What to Do if Your Rabbit’s Not Pooping

3 rabbit eating

Rabbits are notable for the quantity of their poop. Because they eat mainly hay, which is high in fiber, they produce plenty of waste material daily. We don’t think anyone took the time to measure the exact quantity, but it’s safe to say that buns move their bowels a lot. That’s why fur parents find it alarming when their rabbit is not pooping.    

This condition can turn serious pretty quickly, so if it happens to your bunny, it’s best to address the issue immediately. Let’s find out what causes your rabbit to stop pooping and what you can do to help him.  

How Much Poop Should Your Rabbit Produce?  

Like we mentioned at the start, a rabbit’s diet tends to create a lot of poop. But don’t worry if you don’t see a mountain of droppings. It’s hard to keep track of the actual amount because your pet may do his number two in hidden spots of his cage.  

Rabbits also eat some of their poop. It sounds gross, but there’s a logical reason behind the practice. The excreted material called cecotropes is rich in nutrients that buns need. They usually pass and consume this type of poop at night, so you won’t usually see a lot of it in your pet’s litterbox.    

That said, you’ll usually notice if your rabbit is not pooping.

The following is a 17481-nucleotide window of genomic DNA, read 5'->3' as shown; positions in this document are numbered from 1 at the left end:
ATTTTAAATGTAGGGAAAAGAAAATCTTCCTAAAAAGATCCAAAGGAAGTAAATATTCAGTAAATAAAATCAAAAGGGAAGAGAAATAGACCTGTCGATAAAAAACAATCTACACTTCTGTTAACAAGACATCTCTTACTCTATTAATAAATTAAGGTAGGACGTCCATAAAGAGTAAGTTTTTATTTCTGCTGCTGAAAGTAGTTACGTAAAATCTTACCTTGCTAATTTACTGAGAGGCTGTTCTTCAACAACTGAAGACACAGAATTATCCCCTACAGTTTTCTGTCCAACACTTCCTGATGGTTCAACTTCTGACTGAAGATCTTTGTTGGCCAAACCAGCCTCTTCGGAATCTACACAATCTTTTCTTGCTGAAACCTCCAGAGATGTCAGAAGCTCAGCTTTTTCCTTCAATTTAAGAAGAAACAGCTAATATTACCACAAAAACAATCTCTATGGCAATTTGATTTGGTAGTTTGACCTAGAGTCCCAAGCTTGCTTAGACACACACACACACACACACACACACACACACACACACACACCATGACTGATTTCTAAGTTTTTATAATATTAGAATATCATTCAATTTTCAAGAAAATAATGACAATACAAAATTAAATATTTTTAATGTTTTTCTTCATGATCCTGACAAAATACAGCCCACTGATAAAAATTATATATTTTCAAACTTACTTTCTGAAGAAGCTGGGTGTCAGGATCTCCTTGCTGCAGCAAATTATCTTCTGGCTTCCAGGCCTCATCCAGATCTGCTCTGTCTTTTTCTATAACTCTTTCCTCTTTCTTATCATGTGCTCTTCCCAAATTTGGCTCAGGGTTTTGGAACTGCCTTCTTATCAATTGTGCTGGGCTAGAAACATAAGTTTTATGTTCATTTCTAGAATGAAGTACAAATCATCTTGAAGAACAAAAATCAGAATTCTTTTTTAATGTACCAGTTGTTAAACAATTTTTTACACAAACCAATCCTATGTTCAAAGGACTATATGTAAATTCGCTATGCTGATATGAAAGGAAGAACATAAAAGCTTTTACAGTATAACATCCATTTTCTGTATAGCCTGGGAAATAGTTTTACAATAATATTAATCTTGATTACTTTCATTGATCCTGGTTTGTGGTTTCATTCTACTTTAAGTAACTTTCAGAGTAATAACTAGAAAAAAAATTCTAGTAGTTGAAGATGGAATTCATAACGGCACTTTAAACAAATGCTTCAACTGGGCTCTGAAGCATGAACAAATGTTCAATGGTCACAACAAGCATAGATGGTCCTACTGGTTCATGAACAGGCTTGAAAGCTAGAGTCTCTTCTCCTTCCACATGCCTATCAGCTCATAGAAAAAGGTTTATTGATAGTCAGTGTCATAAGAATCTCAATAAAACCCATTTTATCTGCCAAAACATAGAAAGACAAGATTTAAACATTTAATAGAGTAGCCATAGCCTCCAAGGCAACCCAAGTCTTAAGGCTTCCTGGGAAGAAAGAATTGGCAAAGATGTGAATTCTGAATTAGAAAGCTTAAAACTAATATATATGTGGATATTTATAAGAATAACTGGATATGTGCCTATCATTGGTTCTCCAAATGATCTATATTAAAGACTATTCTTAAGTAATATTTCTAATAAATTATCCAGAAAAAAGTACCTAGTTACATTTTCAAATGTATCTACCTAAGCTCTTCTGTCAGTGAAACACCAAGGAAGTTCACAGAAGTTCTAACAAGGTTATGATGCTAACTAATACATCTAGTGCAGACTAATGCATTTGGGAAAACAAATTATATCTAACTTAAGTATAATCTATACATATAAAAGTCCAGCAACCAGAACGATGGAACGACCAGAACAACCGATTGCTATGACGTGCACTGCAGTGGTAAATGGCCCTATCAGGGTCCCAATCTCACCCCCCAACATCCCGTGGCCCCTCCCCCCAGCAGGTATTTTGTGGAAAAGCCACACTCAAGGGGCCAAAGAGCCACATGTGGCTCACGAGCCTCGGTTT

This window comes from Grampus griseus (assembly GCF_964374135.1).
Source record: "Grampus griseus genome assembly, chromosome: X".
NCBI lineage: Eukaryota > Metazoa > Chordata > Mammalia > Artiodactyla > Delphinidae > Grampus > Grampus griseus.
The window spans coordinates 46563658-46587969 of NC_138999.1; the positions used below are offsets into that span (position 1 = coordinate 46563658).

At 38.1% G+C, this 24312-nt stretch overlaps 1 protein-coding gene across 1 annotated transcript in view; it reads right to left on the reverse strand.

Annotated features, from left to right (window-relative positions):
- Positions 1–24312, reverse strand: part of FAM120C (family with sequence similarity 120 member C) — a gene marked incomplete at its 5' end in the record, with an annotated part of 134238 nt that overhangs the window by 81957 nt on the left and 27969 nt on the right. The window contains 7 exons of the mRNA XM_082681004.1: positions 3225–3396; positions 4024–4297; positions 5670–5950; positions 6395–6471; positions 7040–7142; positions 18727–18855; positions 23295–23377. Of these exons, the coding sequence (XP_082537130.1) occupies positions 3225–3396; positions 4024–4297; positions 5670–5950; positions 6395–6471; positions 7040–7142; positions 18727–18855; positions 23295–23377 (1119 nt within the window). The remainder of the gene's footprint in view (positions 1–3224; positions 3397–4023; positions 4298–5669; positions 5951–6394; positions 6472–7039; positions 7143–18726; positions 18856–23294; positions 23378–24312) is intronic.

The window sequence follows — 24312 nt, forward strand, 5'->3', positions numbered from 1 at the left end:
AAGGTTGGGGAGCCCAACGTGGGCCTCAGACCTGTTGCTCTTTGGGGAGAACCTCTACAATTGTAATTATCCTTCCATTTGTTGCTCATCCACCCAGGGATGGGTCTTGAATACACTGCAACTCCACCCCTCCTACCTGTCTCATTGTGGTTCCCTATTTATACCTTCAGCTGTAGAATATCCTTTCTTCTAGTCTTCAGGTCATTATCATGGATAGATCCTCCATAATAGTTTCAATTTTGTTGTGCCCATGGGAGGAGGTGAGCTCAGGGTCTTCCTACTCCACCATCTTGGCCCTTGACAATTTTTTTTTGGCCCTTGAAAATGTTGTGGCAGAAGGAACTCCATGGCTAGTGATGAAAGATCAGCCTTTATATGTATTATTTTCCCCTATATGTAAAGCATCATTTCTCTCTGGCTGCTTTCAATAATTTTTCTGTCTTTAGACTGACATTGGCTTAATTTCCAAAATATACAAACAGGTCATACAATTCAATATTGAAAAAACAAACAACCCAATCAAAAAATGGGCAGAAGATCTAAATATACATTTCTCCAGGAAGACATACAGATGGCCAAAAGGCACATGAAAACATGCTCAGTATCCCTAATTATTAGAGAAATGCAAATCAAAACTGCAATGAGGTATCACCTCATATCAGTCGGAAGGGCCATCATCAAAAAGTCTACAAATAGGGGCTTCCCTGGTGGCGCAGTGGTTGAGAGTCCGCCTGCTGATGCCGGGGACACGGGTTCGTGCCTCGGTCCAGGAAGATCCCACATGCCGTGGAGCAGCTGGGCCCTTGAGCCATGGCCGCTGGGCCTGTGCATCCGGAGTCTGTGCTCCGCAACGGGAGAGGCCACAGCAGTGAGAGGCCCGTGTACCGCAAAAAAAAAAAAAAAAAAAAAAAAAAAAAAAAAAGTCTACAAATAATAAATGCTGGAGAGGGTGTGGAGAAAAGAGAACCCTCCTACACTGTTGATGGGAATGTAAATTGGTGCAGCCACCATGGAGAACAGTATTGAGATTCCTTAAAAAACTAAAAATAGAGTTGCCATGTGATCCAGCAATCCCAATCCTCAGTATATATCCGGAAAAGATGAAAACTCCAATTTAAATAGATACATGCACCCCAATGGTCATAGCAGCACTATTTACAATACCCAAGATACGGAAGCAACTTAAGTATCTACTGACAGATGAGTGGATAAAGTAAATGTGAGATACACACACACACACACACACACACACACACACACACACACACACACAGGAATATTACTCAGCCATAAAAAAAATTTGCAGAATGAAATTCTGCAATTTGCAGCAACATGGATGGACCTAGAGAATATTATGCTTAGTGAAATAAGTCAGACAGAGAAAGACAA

grey rabbit in grass

What Causes a Rabbit to Stop Pooping?  

Because rabbits usually produce plenty of droppings, a lack of poop may indicate that your bun is experiencing problems with his digestion, making him constipated. This health issue can be dangerous for rabbits. If it doesn’t get resolved, your bun is at risk of developing gastrointestinal stasis (GI). GI stasis is the slow movement of the food material inside a rabbit’s intestinal tract and can be life-threatening.  

Here are some of the reasons why rabbits stop pooping.  


Your bun needs plenty of fiber in his diet for his digestive system to function properly. That’s why hay should comprise around 70% of his meal, followed by fresh veggies and a small amount of pellet and treats. The fiber in hay helps push the food through your rabbit’s intestines and prevents blockages from forming.  

Dental Problems  

Rabbits need to chew constantly. Otherwise, their perpetually-growing teeth get too long and cause some problems. Overgrown teeth are painful, so your pet may stop eating. In addition, they might not be able to break down the food material properly. This can lead to digestion and pooping issues.  

Low Levels of Vitamin C  

While your bun won’t usually need vitamin C supplements, low levels of this vitamin can also cause pooping problems. Like humans, rabbits need the right mix of vitamins and minerals in their diet for their body systems to function efficiently. So make sure you serve your bun some vitamin C-rich fruits and veggies.


Water is life. That holds true for almost all creatures, including humans and rabbits. If your pet doesn’t get enough water, this can affect food movement through his intestinal tract. In turn, this leads to a lack of poop. Your rabbit should have access to clean, fresh water 24/7 so top up the contents of his water bowl regularly.